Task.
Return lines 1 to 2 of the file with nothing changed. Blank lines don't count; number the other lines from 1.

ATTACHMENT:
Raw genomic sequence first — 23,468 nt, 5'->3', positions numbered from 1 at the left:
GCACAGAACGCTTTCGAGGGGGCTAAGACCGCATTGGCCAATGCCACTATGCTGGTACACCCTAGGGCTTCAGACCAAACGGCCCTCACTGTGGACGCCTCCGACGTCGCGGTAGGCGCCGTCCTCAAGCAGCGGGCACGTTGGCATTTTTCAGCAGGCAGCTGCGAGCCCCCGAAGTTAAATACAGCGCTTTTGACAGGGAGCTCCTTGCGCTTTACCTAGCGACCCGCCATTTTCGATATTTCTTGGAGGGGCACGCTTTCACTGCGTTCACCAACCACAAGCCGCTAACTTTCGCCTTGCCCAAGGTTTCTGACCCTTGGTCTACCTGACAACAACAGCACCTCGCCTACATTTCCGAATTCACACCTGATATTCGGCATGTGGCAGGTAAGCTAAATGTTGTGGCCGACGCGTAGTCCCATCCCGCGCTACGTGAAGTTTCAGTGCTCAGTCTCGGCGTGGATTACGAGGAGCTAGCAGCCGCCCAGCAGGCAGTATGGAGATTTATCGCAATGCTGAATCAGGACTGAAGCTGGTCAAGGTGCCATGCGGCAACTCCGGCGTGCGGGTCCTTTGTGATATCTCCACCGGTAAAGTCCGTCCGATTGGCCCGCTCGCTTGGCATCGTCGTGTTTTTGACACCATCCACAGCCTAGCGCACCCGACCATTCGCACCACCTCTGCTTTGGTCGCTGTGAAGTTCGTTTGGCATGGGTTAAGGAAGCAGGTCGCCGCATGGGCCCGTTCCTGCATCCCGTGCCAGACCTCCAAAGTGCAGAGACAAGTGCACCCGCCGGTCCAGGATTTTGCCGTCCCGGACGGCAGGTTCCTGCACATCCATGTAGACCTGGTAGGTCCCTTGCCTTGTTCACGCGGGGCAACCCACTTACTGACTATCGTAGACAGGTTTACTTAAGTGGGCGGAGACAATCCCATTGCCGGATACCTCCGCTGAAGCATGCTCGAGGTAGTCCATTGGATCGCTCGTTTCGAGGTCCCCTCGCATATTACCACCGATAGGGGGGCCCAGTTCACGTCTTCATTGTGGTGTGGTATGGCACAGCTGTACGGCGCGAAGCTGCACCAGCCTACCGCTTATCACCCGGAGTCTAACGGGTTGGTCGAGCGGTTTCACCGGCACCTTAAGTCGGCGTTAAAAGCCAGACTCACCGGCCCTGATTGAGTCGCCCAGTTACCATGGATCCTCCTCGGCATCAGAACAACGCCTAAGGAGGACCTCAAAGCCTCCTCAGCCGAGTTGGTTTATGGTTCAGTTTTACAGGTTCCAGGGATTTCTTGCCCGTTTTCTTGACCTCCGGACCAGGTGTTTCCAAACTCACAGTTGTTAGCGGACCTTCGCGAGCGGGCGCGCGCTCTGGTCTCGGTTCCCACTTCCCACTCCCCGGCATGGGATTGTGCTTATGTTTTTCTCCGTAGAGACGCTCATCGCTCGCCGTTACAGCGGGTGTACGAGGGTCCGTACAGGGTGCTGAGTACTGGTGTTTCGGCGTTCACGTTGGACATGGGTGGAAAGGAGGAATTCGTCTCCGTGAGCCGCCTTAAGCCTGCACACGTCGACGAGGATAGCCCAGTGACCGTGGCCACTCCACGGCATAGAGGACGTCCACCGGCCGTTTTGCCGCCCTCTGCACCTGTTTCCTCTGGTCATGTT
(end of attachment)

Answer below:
Raw genomic sequence first — 23,468 nt, 5'->3', positions numbered from 1 at the left:
GCACAGAACGCTTTCGAGGGGGCTAAGACCGCATTGGCCAATGCCACTATGCTGGTACACCCTAGGGCTTCAGACCAAACGGCCCTCACTGTGGACGCCTCCGACGTCGCGGTAGGCGCCGTCCTCAAGCAGCGGGCACGTTGGCATTTTTCAGCAGGCAGCTGCGAGCCCCCGAAGTTAAATACAGCGCTTTTGACAGGGAGCTCCTTGCGCTTTACCTAGCGACCCGCCATTTTCGATATTTCTTGGAGGGGCACGCTTTCACTGCGTTCACCAACCACAAGCCGCTAACTTTCGCCTTGCCCAAGGTTTCTGACCCTTGGTCTACCTGACAACAACAGCACCTCGCCTACATTTCCGAATTCACACCTGATATTCGGCATGTGGCAGGTAAGCTAAATGTTGTGGCCGACGCGTAGTCCCATCCCGCGCTACGTGAAGTTTCAGTGCTCAGTCTCGGCGTGGATTACGAGGAGCTAGCAGCCGCCCAGCAGGCAGTATGGAGATTTATCGCAATGCTGAATCAGGACTGAAGCTGGTCAAGGTGCCATGCGGCAACTCCGGCGTGCGGGTCCTTTGTGATATCTCCACCGGTAAAGTCCGTCCGATTGGCCCGCTCGCTTGGCATCGTCGTGTTTTTGACACCATCCACAGCCTAGCGCACCCGACCATTCGCACCACCTCTGCTTTGGTCGCTGTGAAGTTCGTTTGGCATGGGTTAAGGAAGCAGGTCGCCGCATGGGCCCGTTCCTGCATCCCGTGCCAGACCTCCAAAGTGCAGAGACAAGTGCACCCGCCGGTCCAGGATTTTGCCGTCCCGGACGGCAGGTTCCTGCACATCCATGTAGACCTGGTAGGTCCCTTGCCTTGTTCACGCGGGGCAACCCACTTACTGACTATCGTAGACAGGTTTACTTAAGTGGGCGGAGACAATCCCATTGCCGGATACCTCCGCTGAAGCATGCTCGAGGTAGTCCATTGGATCGCTCGTTTCGAGGTCCCCTCGCATATTACCACCGATAGGGGGGCCCAGTTCACGTCTTCATTGTGGTGTGGTATGGCACAGCTGTACGGCGCGAAGCTGCACCAGCCTACCGCTTATCACCCGGAGTCTAACGGGTTGGTCGAGCGGTTTCACCGGCACCTTAAGTCGGCGTTAAAAGCCAGACTCACCGGCCCTGATTGAGTCGCCCAGTTACCATGGATCCTCCTCGGCATCAGAACAACGCCTAAGGAGGACCTCAAAGCCTCCTCAGCCGAGTTGGTTTATGGTTCAGTTTTACAGGTTCCAGGGATTTCTTGCCCGTTTTCTTGACCTCCGGACCAGGTGTTTCCAAACTCACAGTTGTTAGCGGACCTTCGCGAGCGGGCGCGCGCTCTGGTCTCGGTTCCCACTTCCCACTCCCCGGCATGGGATTGTGCTTATGTTTTTCTCCGTAGAGACGCTCATCGCTCGCCGTTACAGCGGGTGTACGAGGGTCCGTACAGGGTGCTGAGTACTGGTGTTTCGGCGTTCACGTTGGACATGGGTGGAAAGGAGGAATTCGTCTCCGTGAGCCGCCTTAAGCCTGCACACGTCGACGAGGATAGCCCAGTGACCGTGGCCACTCCACGGCATAGAGGACGTCCACCGGCCGTTTTGCCGCCCTCTGCACCTGTTTCCTCTGGTCATGTT